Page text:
Alzheimer’s is almost impossible to treat. Now there are treatments drawing on brain waves and protein tangles in the pipeline beyond the focus on sticky amyloid plaques

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Immune cells, toxic protein tangles and brain waves are among the targets of future Alzheimer’s treatments, scientists say.

These approaches are noteworthy because they do not directly attack the sticky amyloid plaques in the brain that are a hallmark of Alzheimer’s.

The plaques have been the focus of most Alzheimer’s drug development in the past 20 years. And the drug Aduhelm was given conditional approval by the Food and Drug Administration in June based primarily on the medication’s ability to remove amyloid from the brain.

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Another target for future treatments could be a protein called tau, which is responsible for the toxic tangles that appear inside brain cells as Alzheimer’s develops.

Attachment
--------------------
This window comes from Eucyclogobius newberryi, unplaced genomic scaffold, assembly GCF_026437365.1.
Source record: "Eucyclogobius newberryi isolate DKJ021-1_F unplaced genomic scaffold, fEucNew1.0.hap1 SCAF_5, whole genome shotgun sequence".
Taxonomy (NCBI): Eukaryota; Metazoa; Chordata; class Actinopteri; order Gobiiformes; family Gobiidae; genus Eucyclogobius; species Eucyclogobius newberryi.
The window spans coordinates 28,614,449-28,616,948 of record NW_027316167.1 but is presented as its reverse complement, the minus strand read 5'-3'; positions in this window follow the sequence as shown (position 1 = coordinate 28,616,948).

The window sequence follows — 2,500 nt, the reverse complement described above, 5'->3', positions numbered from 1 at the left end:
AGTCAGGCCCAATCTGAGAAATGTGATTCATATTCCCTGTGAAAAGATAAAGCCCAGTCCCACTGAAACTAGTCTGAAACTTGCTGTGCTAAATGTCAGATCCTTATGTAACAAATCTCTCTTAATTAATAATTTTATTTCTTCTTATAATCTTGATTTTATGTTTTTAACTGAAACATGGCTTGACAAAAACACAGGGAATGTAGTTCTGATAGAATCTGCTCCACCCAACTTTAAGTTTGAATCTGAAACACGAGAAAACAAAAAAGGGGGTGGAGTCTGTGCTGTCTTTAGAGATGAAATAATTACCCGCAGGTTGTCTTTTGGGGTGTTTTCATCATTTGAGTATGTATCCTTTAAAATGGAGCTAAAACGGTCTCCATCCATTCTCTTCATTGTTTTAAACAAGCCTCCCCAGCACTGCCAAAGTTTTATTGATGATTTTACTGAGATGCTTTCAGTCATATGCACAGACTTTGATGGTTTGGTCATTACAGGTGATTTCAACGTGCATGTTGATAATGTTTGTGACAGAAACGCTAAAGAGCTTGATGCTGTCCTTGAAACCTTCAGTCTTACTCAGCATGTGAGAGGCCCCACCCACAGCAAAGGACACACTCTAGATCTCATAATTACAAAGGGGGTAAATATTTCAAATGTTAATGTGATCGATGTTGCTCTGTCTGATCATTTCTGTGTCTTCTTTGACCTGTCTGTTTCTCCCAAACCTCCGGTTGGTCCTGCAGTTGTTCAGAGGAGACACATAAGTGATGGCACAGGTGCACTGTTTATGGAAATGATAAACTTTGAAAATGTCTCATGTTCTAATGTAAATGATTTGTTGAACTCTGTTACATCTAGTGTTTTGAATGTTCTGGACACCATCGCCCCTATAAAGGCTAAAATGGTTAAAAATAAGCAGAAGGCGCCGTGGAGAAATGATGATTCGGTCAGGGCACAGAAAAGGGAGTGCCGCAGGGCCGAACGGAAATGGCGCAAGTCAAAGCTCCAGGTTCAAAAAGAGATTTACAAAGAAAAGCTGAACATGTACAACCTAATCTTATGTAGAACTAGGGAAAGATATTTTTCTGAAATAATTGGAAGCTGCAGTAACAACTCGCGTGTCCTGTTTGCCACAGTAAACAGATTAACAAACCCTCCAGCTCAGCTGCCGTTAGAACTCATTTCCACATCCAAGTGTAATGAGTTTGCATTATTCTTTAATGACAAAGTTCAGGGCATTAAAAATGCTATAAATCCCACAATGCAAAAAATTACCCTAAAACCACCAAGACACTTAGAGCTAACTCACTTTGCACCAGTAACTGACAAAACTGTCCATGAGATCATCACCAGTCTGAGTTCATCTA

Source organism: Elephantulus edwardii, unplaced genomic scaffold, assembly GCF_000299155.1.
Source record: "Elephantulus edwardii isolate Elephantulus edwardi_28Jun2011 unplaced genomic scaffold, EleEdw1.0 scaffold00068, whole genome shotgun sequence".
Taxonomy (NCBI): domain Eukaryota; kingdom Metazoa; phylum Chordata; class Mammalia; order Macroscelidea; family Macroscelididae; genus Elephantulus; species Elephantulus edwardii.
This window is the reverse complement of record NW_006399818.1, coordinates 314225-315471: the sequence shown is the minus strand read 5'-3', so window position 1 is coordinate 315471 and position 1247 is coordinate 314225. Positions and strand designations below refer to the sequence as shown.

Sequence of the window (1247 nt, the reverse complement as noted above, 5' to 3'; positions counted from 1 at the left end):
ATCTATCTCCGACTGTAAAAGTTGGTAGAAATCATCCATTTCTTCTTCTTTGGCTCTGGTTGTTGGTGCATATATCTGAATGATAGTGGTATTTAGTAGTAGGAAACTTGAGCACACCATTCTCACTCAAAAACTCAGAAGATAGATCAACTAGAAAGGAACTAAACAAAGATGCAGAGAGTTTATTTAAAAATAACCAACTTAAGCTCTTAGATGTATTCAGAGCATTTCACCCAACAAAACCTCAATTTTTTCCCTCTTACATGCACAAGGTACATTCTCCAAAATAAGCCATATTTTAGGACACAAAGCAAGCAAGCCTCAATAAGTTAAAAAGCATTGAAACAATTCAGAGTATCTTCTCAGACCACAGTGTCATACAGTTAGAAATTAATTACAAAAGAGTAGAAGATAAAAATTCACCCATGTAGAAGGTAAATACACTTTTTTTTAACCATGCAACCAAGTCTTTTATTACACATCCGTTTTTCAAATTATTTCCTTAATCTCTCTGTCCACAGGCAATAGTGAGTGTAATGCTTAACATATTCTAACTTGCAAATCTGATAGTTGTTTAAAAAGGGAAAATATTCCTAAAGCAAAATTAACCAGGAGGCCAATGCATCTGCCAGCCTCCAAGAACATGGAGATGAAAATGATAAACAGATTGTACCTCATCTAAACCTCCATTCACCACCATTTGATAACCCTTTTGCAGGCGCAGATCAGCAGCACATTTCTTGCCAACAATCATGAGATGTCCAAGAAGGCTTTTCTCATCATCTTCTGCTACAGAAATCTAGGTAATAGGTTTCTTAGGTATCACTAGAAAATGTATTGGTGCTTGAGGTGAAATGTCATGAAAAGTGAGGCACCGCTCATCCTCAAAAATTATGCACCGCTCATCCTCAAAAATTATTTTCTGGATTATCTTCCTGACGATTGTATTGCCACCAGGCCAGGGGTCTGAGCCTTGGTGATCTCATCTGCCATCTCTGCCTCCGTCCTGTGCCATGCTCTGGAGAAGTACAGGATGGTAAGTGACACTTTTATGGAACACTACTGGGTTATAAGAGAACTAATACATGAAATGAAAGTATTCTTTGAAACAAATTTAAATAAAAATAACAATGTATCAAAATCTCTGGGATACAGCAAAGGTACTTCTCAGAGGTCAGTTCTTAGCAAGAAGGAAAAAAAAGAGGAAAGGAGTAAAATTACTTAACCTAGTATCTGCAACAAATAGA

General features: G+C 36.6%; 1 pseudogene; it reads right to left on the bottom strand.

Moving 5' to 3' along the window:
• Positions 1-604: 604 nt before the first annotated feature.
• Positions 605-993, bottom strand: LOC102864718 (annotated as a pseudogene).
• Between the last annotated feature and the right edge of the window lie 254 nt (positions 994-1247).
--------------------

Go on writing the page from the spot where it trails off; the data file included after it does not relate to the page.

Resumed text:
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Experimental drugs might be able to halt this process by removing toxic forms of tau, but it has been difficult to get these drugs past the blood-brain barrier.

So researchers at Denali [Therapeutics] began studying a system that helps iron cross from the bloodstream into the brain. The system involves proteins called transferrin that carry iron throughout the body. The linings of tiny blood vessels in the brain are equipped with special transferrin receptors that allow iron to reach brain tissue.

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